As of 2018, the latest year with available figures, traveler spending brought $1.1 trillion to the United States, roughly 2.6% of the GDP, and contributed directly to about 8.9 million jobs. For many individual states, tourism is a key part of the economy. So which states rake in the biggest bucks from its visitors? Here are the top 10.
- Tourism is a key part of many state economies.
- Texas, California, and Florida earn the most from tourism each year—over $100 billion in revenues.
- Tourism earns tens of billions and generates hundreds of thousands of jobs for Nevada, New York, New Jersey, Illinois, Pennsylvania, Georgia, and Virginia.
Texas does everything big, including tourism. The state took in roughly $164 billion in 2018, keeping 525,700 employed. Since Texas is so expansive, about half of its tourism income is generated by its own residents. Tourism provides employees of the industry with an annual $15.4 billion payroll.
The Golden State is the tourism powerhouse of America, generating $140.6 billion in 2018, and accounting for over one million jobs. With its national parks, tourist attractions like the Golden Gate Bridge and Disney Land, plus expansive beaches and wine country, California has a variety of tourist hotspots throughout the state, making it the most visited state in the U.S. What's interesting to note is that Californians are their own largest pool of tourists: Roughly 80% of visits are made by state residents themselves.
With its expansive coastline and favorable winter weather, it's not surprising that Florida comes in third on the list of states earning the most tourism dollars, grossing $112 billion in revenue. Theme parks like Disney World and Universal Studios, and the beaches of Key West and Miami, are just some of the many tourist attractions luring visitors from around the world. Tourism keeps 757,100 people employed in the Sunshine State.
When you think of Nevada, you may first think of Las Vegas—and the city is indeed a jackpot for the state, generating $60 billion of the $65.8 billion in tourist revenue overall. But Nevada has many other attractions, including Lake Tahoe, that help tourism represent 13% of its GDP. Visitors to Nevada keep 492,000 people employed, accounting for a whopping 30% of jobs.
5. New York
The state of New York makes about $44 billion annually from tourists visiting the state, keeping 423,000 people on the payroll. Visitors to New York City account for about half of this income—not surprisingly, given the many iconic attractions, like the Empire State Building and the Statue of Liberty, and the unique activities (think: Broadway theater) that the Big Apple has to offer. Tourism makes up 4.9% of the city's jobs.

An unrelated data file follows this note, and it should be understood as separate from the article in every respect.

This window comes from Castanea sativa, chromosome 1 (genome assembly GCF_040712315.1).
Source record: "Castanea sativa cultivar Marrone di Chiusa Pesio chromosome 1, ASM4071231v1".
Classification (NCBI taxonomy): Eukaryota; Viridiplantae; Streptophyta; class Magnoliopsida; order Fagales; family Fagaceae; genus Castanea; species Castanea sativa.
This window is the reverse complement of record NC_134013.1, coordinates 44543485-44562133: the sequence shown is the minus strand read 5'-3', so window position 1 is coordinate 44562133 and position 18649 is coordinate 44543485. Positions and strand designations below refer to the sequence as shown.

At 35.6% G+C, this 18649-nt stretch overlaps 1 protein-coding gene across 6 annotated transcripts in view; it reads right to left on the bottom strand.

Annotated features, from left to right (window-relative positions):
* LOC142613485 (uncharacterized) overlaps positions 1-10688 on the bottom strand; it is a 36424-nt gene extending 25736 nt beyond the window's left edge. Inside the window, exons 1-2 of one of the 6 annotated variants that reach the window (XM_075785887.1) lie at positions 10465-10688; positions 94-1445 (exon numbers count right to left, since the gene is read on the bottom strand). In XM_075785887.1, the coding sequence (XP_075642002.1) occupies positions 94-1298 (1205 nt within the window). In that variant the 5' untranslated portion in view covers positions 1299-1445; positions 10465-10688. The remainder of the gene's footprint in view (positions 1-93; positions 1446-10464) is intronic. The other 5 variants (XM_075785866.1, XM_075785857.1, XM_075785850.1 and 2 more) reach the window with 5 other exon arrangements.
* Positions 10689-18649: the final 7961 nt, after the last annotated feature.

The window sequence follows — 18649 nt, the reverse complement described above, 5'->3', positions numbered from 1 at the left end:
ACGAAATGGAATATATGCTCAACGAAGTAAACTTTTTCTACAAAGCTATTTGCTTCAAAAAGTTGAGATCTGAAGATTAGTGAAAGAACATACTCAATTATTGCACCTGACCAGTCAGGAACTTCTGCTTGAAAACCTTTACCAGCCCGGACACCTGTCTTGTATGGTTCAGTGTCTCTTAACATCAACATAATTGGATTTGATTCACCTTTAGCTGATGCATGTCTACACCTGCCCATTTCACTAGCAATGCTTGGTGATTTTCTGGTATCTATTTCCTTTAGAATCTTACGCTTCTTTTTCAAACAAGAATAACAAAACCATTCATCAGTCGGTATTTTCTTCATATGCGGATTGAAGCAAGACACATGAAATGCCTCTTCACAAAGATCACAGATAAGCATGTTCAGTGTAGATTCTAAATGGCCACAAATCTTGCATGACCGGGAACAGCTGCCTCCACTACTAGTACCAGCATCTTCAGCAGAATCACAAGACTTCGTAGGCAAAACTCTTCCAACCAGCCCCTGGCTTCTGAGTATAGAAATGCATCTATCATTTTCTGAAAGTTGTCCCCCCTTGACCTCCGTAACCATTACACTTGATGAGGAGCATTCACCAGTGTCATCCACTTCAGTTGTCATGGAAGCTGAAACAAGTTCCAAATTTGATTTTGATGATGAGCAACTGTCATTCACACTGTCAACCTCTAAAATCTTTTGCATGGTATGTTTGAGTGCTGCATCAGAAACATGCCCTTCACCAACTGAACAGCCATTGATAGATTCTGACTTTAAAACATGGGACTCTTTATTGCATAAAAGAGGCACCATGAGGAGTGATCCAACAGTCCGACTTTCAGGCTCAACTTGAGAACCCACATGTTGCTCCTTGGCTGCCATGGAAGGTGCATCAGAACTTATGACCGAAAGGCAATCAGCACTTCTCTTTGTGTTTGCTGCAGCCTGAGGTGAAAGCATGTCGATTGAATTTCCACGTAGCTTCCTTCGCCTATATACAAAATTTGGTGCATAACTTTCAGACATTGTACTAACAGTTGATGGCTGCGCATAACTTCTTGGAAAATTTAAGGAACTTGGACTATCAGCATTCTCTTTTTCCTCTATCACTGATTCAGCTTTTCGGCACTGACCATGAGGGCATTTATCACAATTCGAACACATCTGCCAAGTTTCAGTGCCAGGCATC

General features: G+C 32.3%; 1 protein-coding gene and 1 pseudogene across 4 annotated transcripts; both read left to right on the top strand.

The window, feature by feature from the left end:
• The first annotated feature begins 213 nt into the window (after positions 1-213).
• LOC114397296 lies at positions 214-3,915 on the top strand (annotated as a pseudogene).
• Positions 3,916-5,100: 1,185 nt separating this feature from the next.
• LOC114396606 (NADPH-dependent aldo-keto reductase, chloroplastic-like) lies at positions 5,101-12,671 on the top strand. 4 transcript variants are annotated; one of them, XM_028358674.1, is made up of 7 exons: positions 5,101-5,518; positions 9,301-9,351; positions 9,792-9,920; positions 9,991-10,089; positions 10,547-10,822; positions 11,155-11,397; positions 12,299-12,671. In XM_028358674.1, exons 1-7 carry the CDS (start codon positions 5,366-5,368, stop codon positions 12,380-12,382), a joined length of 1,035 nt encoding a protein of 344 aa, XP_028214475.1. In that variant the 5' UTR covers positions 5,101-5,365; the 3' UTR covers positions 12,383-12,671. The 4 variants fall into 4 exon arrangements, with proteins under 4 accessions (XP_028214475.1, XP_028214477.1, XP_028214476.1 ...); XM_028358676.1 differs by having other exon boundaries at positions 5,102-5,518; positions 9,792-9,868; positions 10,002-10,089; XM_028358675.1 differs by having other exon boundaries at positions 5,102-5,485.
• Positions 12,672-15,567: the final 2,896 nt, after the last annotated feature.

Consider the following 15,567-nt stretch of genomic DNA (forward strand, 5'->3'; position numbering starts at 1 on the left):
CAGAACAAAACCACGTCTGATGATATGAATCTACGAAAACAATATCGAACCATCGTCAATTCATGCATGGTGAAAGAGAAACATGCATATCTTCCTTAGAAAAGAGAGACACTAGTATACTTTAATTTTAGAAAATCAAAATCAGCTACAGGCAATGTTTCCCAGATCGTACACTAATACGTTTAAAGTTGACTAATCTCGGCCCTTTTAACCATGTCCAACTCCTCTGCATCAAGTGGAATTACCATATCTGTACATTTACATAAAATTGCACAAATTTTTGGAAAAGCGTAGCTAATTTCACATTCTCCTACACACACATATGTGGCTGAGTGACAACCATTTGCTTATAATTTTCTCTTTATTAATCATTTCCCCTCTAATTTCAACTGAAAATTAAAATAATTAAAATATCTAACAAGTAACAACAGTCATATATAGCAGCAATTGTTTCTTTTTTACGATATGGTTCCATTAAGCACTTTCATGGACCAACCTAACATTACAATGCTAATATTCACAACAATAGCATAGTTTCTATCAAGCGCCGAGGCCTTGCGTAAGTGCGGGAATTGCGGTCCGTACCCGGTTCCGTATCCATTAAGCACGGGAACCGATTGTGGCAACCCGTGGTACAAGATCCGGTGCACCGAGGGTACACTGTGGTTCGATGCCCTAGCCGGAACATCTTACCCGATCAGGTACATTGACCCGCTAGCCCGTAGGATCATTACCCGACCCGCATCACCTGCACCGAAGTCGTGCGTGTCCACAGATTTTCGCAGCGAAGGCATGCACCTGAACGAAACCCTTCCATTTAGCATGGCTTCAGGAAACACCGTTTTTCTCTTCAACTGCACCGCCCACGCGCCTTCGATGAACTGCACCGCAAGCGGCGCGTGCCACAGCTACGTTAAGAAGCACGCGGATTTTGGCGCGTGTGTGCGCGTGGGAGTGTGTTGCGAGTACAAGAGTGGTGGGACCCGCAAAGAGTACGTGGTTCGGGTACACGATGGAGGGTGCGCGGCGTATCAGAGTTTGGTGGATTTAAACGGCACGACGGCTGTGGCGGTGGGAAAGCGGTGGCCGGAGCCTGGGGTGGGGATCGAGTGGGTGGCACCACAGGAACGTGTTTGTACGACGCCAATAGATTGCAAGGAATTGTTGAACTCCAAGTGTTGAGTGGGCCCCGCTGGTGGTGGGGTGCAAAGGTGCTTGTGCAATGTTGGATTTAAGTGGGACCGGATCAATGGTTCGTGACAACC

6. New Jersey
Like its neighbor across the river, New Jersey pulls around $44 billion from tourists, a figure that's grown for nine straight years. The Garden State offers plenty to do, from Atlantic City's casinos to Princeton's culture, though the Jersey shore's beaches account for about half of all spending by travelers. Tourism is the state’s seventh-largest industry, supporting nearly 334,000 jobs.
Increasing for eight years in a row, tourism is big business in the Land of Lincoln, bringing in nearly $41.7 billion in 2018. Illinois gets most of its domestic visitors from within the state and its neighbors Wisconsin, Indiana, Michigan, and Missouri. Tourism keeps 342,300 people employed—one in 10 jobs in Illinois.
Nearly 200 million people visit Pennsylvania annually, spending $41 billion. With its rich heritage, outdoor entertainment and festivals and wineries, Pennsylvania keeps 490,000 people employed. Visitors mostly come from within the state itself or from neighboring states like New York and New Jersey.
Tourism is just peachy in Georgia: A record-breaking 111.7 million visitors provided $36.9 billion in revenue in 2018. It directly supports 478,000 jobs. Georgia visitors spend an average of $112 a day to visit Atlanta, historic attractions, and inviting beaches.
From history buffs to those attracted by the "Virginia is for Lovers" ad campaign (now in its 50th year), tourists to the commonwealth bring in an impressive $26 billion, and provide employment directly to 235,000 people. The travel industry is in fact, the sixth-largest employer in Virginia, accounting for 7% of all jobs. Most leisure visitors come by car from neighboring states and Washington D.C.